So, the first two phases of my action research have been all about getting the assessments to work for me and my unit, English Curriculum Studies 1. I inherited a bunch of learning objectives when I took on coordination of this unit, but in the end I found that the assessment tasks weren’t engaging students in the ways I knew could happen. In the ways I was sure could happen, anyway. All of the assessment pieces have now been modified or replaced (not allowed to change the learning objectives) and things are aligning much more constructively…
The last piece in the puzzle that I was really hoping to nut out in this third cycle is the establishment of threshold concepts for this unit.
A ‘threshold concept’ is the kind of concept that, once learned, cannot be unlearned. Once we grasp a piece of threshold knowledge, we pass over a barrier into new territory, where everything is seen anew with different eyes.
In the (bazillion) Powerpoint presentations I sat through last year as a new academic, I picked up the importance of using a few well-chosen threshold concepts to drive a unit of work. For teachers like me that prefer to use project-based and inquiry-based learning approaches, having a set of threshold concepts in mind that you want students to ‘get’ by the end of the experience looks to be an excellent anchor for lesson planning. Although these concepts are related to the official learning objectives of the unit, they do serve a different kind of function…and I really want to settle on what mine are!
Until this week I was still struggling to come up with suitable concepts.
But now, I struggle NO MORE!
I have been working on a summary video for students to watch at the half-way point in semester, while I am away at a conference. In the video I want to recap the main points learned from weeks 1-5 of the unit. The process of trying to identify what the ‘big ideas’ were amongst all of the super important stuff we learned wasn’t easy. But the process of having to present the ideas to my students (not just to my academic review panel at the end of this year…!) has really helped.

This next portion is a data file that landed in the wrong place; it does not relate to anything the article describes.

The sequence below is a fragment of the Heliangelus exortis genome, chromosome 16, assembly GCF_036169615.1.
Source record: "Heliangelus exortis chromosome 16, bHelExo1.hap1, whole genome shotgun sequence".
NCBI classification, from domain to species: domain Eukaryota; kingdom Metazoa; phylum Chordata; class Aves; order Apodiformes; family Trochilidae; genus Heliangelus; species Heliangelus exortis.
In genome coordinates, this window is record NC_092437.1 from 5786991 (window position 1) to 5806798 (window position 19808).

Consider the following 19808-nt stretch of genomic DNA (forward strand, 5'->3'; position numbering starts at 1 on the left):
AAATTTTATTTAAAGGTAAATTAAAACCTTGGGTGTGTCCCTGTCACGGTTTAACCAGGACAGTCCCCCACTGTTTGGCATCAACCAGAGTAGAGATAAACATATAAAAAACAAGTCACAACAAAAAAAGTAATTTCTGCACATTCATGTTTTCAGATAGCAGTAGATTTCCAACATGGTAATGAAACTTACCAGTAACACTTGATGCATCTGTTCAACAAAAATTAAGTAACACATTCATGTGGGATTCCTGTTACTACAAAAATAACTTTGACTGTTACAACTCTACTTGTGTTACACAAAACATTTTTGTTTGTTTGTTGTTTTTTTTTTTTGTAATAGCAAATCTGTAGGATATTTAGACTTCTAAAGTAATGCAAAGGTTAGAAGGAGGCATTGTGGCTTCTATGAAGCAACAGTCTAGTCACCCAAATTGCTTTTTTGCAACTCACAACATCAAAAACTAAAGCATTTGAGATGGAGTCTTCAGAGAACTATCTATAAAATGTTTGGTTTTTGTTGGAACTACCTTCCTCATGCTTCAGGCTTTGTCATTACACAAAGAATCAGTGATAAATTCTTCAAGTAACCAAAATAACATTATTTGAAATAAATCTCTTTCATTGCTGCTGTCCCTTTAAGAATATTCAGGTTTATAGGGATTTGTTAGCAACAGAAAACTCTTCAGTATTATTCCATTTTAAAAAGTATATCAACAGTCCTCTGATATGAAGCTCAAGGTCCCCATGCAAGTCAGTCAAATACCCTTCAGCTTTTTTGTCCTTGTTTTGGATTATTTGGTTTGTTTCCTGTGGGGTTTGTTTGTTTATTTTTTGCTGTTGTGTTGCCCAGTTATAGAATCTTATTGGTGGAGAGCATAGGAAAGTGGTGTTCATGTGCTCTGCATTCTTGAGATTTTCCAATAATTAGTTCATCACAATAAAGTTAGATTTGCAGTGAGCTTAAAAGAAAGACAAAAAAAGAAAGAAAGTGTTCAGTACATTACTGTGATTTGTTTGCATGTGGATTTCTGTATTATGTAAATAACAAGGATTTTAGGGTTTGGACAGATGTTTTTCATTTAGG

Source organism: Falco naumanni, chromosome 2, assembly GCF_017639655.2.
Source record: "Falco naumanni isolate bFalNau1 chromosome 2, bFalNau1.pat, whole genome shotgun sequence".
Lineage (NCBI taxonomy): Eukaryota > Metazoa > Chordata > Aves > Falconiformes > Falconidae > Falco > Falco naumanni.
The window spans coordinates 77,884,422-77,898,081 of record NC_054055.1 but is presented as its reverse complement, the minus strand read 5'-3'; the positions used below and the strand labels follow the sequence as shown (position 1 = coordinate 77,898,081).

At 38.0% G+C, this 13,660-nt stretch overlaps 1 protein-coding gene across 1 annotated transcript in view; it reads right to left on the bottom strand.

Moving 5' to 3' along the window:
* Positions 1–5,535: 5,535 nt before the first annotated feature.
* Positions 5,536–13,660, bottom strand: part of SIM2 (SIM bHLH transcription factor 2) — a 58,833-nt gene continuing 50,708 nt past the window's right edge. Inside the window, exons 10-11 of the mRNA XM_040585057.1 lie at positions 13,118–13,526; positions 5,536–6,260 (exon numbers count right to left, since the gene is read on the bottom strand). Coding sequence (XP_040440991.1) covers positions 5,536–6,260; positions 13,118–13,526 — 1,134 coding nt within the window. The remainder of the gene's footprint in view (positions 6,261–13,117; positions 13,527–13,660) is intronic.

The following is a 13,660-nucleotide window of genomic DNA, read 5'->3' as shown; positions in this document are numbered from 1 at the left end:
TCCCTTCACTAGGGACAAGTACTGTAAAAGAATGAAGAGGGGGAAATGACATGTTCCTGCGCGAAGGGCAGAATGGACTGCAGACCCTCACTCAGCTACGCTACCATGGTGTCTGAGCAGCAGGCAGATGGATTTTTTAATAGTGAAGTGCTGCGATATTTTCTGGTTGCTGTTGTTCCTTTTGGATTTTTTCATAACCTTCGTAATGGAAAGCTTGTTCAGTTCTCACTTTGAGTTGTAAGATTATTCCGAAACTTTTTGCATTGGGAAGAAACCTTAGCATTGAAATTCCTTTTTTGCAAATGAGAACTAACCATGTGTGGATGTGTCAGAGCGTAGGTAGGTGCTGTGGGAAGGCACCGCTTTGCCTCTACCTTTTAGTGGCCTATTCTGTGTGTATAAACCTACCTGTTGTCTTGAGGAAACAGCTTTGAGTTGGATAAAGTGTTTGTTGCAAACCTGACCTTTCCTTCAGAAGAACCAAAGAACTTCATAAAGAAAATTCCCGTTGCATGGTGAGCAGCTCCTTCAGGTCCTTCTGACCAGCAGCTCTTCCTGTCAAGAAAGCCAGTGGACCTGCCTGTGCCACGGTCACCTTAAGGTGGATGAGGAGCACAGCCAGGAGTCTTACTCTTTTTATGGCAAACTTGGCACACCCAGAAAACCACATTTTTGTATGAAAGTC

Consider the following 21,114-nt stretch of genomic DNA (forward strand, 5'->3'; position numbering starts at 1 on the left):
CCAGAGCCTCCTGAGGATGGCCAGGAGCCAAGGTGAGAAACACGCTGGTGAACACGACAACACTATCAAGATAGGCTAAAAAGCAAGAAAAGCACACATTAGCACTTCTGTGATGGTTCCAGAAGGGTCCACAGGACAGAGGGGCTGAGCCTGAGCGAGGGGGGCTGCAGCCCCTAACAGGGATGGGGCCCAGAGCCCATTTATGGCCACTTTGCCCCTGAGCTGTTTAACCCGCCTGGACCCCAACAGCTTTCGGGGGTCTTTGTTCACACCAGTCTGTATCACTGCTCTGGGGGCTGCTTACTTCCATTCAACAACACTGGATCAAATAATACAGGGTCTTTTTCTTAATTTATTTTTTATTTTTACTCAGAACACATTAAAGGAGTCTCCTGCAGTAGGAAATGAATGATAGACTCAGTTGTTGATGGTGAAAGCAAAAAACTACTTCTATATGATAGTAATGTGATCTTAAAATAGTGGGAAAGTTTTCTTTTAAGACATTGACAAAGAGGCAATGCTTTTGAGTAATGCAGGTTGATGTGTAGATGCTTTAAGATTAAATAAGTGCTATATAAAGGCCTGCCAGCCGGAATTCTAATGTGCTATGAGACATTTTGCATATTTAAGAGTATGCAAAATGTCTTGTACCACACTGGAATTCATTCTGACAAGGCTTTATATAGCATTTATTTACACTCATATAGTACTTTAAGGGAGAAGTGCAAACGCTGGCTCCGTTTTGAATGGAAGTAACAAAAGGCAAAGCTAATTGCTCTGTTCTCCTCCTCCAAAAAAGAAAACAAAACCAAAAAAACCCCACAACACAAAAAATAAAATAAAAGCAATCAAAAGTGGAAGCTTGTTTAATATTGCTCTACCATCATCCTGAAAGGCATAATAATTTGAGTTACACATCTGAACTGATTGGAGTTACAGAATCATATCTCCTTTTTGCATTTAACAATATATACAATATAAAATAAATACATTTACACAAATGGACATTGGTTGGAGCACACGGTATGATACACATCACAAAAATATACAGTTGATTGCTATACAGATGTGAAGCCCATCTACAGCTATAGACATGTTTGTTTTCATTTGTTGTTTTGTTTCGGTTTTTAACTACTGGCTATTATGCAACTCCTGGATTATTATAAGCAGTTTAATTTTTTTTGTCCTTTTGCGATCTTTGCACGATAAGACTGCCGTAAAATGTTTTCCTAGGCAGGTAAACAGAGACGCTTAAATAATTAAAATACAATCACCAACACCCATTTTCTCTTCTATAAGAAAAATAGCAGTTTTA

Which I guess just goes to show that even teachers need an authentic audience for their work.
Trying to keep the video short (under 5 minutes) also forced my hand – left to my own devices, I’m sure I could find plenty of threshold concepts, but you only need a few. The wording of what I’ve chosen isn’t quite right yet, but these are the six big points I have chosen:
- Your personal teacher identity is unique and reflects your personal experience, but will inevitably draw on many established philosophies and practices.
- In ‘English’ we study: semiotics, text and context.
- Language codes and conventions are socially constructed.
- Verbal/linguistic language is just one semiotic ‘code’; we also learn/teach audio, visual, spatial and gestural language.
- Literacy involves more than code breaking – we also make meaning, use texts functionally, and critique texts.
- Multiliteracies pedagogies are currently favoured in English curriculum theory.
I suspect this is still too many for 6 weeks, but there you go. We’ll see. Once I’ve finished the video I’ll post it up here on the blog. I still have to add the narration, but most of the images are in. I’m using Movie Maker and Audacity as my tools of the trade…I hope the students have time to watch the bloody thing! But even if they don’t, I’m glad I went through this process and am happy that I’ve found some threshold concepts to settle on, for now. And, with any luck, a shiny new resource at the end I can be proud of. Fingers crossed!